On the morning of Saturday 16th May, Mick,Sally and myself  set of at 7.30 am to catch the train into London, luckily the rain from Thursday had disappeared and we had no trouble in reaching our destination. When we arrived at the venue we were greeted very warmly by Sarah Edwards who is Paceys volunteer officer. As we were early we took opportunity to network with colleagues and staff, and to look at the products being displayed by the exhibitors. I brought a set of books from Clickety Books, ( Jake’s Cakes, Digby the Diggedy Dog, and Millie Makes a Mess. I had a conversation with them, as I have professional contacts with Anne and Richard.. If you want to find out more, click on the link

I then noticed  Penny Tassoni, who I’d met at the NEYTCO event on Thursday night, was in the conference room. I went over to say hello to Penny and to wish her well with her presentation, and was delighted the on seeing me,  she stood up and gave me a warm hug. After a brief discussion Penny had to get on with her preparation for her presentation and so I went back to networking with other colleagues.

Liz Bayram, Pacey’s chief executive, opened the conference, welcomed us all, and after the normal housekeeping, she presented an excellent talk on play and why it is so important for early years children. She also spoke about the role childminders have in promoting appropriate play, and the role Pacey is playing in promoting members skills and strengths to government, so that childminding is firmly on the early years agenda.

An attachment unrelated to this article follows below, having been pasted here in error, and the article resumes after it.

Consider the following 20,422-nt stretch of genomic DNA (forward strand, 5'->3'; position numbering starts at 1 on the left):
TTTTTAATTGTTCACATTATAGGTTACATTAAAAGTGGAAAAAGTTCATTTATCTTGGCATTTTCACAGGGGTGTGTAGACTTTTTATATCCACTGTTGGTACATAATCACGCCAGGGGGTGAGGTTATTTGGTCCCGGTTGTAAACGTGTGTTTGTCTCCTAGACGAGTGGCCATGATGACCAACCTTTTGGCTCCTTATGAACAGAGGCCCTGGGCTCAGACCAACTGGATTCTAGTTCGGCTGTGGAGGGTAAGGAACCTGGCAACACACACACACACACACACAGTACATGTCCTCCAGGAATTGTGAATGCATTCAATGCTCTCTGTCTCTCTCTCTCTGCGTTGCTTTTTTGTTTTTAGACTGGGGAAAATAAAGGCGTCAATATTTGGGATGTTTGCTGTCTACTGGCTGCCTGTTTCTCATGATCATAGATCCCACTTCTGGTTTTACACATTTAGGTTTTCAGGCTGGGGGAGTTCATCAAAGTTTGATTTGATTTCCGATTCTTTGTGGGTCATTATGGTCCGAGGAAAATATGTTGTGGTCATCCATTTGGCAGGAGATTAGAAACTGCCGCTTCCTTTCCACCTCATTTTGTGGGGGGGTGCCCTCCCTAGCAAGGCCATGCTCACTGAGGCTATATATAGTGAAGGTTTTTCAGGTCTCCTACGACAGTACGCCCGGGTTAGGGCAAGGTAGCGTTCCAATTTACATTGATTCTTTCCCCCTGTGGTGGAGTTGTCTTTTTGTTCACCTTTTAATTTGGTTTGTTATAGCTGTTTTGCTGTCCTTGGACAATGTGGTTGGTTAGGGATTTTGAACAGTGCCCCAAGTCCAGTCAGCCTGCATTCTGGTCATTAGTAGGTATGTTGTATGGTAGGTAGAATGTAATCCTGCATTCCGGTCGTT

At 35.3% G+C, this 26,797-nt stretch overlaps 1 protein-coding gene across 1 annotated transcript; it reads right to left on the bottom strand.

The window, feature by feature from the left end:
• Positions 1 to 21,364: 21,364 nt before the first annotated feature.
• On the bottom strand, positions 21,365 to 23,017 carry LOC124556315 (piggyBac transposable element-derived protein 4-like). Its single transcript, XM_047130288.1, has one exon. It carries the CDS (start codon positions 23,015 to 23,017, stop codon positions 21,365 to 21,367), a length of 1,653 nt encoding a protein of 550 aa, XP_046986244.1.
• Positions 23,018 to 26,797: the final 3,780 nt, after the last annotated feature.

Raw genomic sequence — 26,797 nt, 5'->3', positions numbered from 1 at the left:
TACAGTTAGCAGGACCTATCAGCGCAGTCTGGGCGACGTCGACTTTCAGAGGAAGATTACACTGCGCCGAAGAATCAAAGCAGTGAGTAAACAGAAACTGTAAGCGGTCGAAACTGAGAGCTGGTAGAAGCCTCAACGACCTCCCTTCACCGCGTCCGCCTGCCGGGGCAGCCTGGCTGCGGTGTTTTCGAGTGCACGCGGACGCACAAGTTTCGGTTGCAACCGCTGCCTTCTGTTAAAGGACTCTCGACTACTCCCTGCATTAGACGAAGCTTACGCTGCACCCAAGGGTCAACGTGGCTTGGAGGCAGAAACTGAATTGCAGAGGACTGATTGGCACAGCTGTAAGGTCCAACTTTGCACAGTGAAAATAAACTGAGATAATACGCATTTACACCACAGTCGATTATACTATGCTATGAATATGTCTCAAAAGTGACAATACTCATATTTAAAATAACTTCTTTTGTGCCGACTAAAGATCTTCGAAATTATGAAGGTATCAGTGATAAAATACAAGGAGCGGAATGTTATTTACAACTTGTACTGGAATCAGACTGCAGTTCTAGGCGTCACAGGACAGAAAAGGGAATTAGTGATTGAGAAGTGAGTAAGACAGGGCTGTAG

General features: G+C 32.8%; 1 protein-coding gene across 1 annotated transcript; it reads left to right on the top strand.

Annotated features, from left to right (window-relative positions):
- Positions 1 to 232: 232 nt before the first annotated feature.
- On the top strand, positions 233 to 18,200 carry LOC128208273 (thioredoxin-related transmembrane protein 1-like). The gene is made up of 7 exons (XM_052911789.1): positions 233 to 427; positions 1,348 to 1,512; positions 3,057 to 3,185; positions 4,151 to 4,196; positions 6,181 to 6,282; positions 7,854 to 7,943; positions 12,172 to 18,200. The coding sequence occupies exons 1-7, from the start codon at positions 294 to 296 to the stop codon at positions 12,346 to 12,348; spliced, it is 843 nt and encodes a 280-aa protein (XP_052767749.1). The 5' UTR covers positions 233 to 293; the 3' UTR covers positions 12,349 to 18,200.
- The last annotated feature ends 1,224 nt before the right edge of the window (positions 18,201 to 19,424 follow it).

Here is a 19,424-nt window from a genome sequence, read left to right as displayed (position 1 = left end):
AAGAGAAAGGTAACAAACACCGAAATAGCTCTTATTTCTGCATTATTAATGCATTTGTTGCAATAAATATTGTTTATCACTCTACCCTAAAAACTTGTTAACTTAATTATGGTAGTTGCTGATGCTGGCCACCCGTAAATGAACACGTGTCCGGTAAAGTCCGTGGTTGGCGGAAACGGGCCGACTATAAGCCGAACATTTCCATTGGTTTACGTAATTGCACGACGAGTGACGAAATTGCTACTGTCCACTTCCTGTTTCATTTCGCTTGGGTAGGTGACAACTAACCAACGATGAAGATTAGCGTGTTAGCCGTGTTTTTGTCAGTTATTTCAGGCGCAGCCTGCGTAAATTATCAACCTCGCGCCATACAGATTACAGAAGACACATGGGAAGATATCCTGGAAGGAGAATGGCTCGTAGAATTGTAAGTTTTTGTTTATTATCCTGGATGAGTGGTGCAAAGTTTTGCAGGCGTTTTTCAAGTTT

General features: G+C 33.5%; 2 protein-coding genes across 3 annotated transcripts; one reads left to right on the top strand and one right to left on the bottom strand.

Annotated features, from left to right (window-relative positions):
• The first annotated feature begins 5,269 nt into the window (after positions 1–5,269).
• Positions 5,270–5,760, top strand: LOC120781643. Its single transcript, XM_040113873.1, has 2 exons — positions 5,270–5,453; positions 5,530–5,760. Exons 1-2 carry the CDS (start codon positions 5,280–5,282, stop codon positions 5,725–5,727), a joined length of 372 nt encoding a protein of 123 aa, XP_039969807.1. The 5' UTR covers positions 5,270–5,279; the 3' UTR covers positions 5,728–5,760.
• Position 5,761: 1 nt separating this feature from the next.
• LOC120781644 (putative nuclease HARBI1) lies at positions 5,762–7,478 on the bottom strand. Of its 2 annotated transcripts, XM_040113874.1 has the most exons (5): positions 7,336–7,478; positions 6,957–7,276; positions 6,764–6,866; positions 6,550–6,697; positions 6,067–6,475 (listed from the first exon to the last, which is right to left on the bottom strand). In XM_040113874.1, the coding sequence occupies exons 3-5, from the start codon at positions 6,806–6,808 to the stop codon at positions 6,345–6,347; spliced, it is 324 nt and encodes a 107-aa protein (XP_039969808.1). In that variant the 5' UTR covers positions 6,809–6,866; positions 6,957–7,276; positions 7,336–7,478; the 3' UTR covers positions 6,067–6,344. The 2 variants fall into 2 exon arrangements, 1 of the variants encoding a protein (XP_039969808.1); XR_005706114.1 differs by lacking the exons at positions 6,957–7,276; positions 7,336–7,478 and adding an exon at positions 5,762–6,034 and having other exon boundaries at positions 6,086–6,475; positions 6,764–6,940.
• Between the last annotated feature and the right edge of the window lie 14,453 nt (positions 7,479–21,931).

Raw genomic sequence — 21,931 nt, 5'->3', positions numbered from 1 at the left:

Next on the programme was the keynote speech from Penny Tassoni, I was really looking forward to this and I was not disappointed as Penny gave a brilliant keynote on the Rainbow Shades of Play. As Penny explained play does come in all sorts of shades and  mean something different  for every person, including every child. With play there is not a right and wrong but what is important is that the child is at the heart of the play, and is supported by adults rather than directed by adults. Penny spoke with passion, with examples from practice, and her own life experiences including the fact that she had cut off her Barbie doll’s hair. Penny spoke about children  needing  different play at different times of the day, and the need for play to extend and change as children grow older. One fact that made me sit up and think and reflect about my own practice with early years children, is that a child who is in full daycare can spend well over 9,000 hours in a daycare setting before starting school. Penny posed the reflective question about changing the environment, about not providing all experiences at once and leaving some things to be experienced later. There was of course a lot more content to Penny’s keynote speech, but as  is my way I am not going to recall every word or idea because I feel that is not fair to the speakers or to those who paid to attend. Normally I would put a link here to Penny’s website or information about, however there’s not an awful lot available other than information about the books that she has written which you will be easily find through a Google search.